The Shack – what do we do with this book and movie?


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Yesterday IB of See, there’s this thing called biology… ~  wrote about the need to be compassionate when we react to hurting people who say they’ve been helped by The Shack. It’s a truly good thing to be careful how we respond to others, especially those who are suffering, but there is more at stake here because we’re commanded to defend the faith. Compassion and sound doctrine must go hand in hand, and they do. 

Jude

Beloved, while I was very diligent to write to you concerning our common salvation, I found it necessary to write to you exhorting you to contend earnestly for the faith which was once for all delivered to the saints. For certain men have crept in unnoticed, who long ago were marked out for this condemnation, ungodly men, who turn the grace of our God into lewdness and deny the only Lord God and our Lord Jesus Christ.

Psalm 85:10 

Mercy and truth have met together;
Righteousness and peace have kissed.

Recently Tom of excatholic4christ posted Weekend Roundup – News & Views – 3/4/17 in which he included this image. Compassion is needed by all of us, truth is essential to us all. Let’s make sure we focus on both!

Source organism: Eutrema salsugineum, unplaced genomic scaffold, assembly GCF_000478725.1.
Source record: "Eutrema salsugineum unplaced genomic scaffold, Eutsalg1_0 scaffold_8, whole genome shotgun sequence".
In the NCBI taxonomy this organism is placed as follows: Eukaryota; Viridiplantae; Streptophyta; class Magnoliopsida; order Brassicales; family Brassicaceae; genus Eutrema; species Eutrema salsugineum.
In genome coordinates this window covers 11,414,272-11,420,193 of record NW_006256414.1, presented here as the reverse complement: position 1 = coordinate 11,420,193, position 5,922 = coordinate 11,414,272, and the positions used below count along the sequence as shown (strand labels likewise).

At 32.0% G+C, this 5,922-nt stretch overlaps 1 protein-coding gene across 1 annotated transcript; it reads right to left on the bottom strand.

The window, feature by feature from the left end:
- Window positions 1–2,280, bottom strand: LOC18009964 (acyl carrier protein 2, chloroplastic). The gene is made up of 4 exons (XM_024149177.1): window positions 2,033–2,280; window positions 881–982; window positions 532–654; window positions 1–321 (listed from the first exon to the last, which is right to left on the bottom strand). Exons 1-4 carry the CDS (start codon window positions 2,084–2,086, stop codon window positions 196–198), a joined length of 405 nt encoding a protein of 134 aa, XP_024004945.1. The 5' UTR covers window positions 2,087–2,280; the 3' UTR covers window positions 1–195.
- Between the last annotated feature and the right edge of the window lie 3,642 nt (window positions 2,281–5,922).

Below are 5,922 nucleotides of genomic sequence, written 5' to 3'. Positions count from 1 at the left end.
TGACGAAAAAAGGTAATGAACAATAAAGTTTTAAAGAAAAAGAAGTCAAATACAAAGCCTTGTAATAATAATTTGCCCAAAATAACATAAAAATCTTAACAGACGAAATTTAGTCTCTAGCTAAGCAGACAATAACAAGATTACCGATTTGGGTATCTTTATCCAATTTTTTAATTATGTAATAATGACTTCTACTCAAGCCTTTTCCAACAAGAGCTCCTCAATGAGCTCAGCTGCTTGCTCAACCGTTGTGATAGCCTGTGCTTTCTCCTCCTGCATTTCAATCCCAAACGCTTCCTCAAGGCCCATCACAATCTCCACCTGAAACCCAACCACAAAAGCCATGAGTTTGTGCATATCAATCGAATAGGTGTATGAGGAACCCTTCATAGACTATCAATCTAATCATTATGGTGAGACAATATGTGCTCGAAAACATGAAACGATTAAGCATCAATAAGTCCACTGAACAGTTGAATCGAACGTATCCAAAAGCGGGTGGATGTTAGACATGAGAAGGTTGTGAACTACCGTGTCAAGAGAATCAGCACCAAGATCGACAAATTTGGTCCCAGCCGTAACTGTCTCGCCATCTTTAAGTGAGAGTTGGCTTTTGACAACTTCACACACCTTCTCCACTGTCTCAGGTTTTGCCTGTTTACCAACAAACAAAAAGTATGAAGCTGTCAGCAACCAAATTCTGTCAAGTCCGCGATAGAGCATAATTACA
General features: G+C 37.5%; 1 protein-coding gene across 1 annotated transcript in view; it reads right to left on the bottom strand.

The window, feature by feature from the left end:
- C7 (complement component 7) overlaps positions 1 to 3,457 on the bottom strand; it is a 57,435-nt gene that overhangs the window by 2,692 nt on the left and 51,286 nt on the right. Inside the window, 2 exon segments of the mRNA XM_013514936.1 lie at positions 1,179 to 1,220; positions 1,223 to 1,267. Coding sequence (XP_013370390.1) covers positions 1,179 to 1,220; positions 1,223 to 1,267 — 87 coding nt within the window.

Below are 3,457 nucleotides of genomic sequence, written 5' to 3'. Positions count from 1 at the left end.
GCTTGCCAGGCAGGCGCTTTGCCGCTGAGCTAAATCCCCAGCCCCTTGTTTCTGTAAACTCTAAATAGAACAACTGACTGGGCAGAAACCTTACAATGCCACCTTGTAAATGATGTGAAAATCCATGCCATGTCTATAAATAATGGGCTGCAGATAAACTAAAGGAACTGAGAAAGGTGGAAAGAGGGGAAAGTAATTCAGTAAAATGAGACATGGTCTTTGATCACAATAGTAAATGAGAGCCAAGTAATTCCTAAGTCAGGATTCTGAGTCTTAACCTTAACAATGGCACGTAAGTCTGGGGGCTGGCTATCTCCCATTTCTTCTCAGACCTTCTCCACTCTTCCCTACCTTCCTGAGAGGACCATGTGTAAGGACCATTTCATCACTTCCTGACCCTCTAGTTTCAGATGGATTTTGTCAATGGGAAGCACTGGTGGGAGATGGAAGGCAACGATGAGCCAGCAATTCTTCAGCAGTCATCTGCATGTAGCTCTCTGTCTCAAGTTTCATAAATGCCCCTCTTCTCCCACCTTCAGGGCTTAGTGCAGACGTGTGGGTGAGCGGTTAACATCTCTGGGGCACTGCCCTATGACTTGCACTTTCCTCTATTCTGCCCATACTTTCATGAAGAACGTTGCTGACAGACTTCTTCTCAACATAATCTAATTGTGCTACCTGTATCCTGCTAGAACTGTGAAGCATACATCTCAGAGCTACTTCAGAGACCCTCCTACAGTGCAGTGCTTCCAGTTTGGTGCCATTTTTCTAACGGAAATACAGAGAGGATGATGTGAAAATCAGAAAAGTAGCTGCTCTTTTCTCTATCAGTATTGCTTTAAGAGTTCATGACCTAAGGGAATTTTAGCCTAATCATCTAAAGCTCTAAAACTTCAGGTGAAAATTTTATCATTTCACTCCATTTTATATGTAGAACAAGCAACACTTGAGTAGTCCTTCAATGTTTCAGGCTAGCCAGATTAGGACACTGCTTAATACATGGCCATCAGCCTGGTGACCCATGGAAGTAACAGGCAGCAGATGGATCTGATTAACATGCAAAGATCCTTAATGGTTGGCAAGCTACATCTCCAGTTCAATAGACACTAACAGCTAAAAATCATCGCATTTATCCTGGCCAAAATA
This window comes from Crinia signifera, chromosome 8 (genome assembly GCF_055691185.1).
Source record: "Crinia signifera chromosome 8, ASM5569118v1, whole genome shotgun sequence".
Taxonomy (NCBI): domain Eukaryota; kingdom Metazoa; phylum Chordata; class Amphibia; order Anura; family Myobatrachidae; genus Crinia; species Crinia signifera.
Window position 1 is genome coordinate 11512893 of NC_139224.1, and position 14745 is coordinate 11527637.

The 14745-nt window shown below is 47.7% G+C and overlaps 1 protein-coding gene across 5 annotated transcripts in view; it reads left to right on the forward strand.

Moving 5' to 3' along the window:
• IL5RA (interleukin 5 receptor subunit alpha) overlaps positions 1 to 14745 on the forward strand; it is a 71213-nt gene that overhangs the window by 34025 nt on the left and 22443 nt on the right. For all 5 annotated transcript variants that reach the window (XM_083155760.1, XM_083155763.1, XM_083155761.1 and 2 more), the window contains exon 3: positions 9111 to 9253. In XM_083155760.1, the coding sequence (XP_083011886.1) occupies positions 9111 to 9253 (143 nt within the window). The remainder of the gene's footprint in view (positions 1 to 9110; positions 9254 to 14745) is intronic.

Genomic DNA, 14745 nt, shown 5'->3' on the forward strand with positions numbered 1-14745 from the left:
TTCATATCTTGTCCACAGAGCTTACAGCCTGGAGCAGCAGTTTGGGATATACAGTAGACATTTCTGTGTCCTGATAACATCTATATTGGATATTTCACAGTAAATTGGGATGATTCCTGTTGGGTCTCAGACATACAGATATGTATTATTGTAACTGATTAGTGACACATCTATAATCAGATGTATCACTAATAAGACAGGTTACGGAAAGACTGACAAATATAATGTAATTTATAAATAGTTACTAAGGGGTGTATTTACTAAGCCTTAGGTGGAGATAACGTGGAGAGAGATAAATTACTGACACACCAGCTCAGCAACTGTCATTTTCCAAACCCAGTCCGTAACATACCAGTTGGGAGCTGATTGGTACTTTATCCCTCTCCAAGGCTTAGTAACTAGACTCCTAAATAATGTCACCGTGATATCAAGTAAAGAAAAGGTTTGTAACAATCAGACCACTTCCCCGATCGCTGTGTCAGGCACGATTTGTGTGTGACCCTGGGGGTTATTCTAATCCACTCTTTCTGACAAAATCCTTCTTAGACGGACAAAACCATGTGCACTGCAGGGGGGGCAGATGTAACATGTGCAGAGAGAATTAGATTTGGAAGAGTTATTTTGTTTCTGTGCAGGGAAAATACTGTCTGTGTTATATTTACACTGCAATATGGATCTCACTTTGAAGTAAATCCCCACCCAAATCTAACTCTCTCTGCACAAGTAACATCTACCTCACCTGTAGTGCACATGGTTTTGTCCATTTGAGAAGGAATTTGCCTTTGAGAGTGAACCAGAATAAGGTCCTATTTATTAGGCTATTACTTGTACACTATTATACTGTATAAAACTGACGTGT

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shackm

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16 thoughts on “The Shack – what do we do with this book and movie?

  1. Thanks for posting this, Maria. I’ve read reports that “The Shack” has sold 20 million copies to date. Wow! It evidently has touched a chord. I’m hearing that many people love the book and have experienced a deep emotional connection with the story. I don’t doubt that. People have been deeply inspired by works of art down through the ages. If a person loves a work of art, they obviously won’t tolerate criticism of it lightly.

    But what I would like to know is how does a Christian who hopefully holds to the basic doctrines of God’s Word regarding soteriology/salvation, Christology, and the Trinity square those foundational beliefs with the dangerously aberrant theology of “The Shack”? What are they thinking when they encounter the heresies? Do they simply gloss over them? Do they even register? Should those of us who do hold to those foundational truths say nothing in the face of subversive theology? Would a person who loves “The Shack” and maybe doesn’t know too much about doctrine be best served by not hearing about the heretical content of the book/film?

    This whole “Shack” controversy is just one example of what’s happening on a larger scale within the church. Emotion and ecumenical tolerance are taking precedence over Biblical truth. Saying anything critical about an ecumenical treatise like “The Shack,” that portrays God in accordance with man’s concepts instead of Scriptural truth, is bound to raise the ire of many of today’s freewheeling evangelicals.

    I hope some of the people who love this book would be willing to reference the articles by Tim Challies, Al Mohler, and others regarding the heretical views espoused by “The Shack.”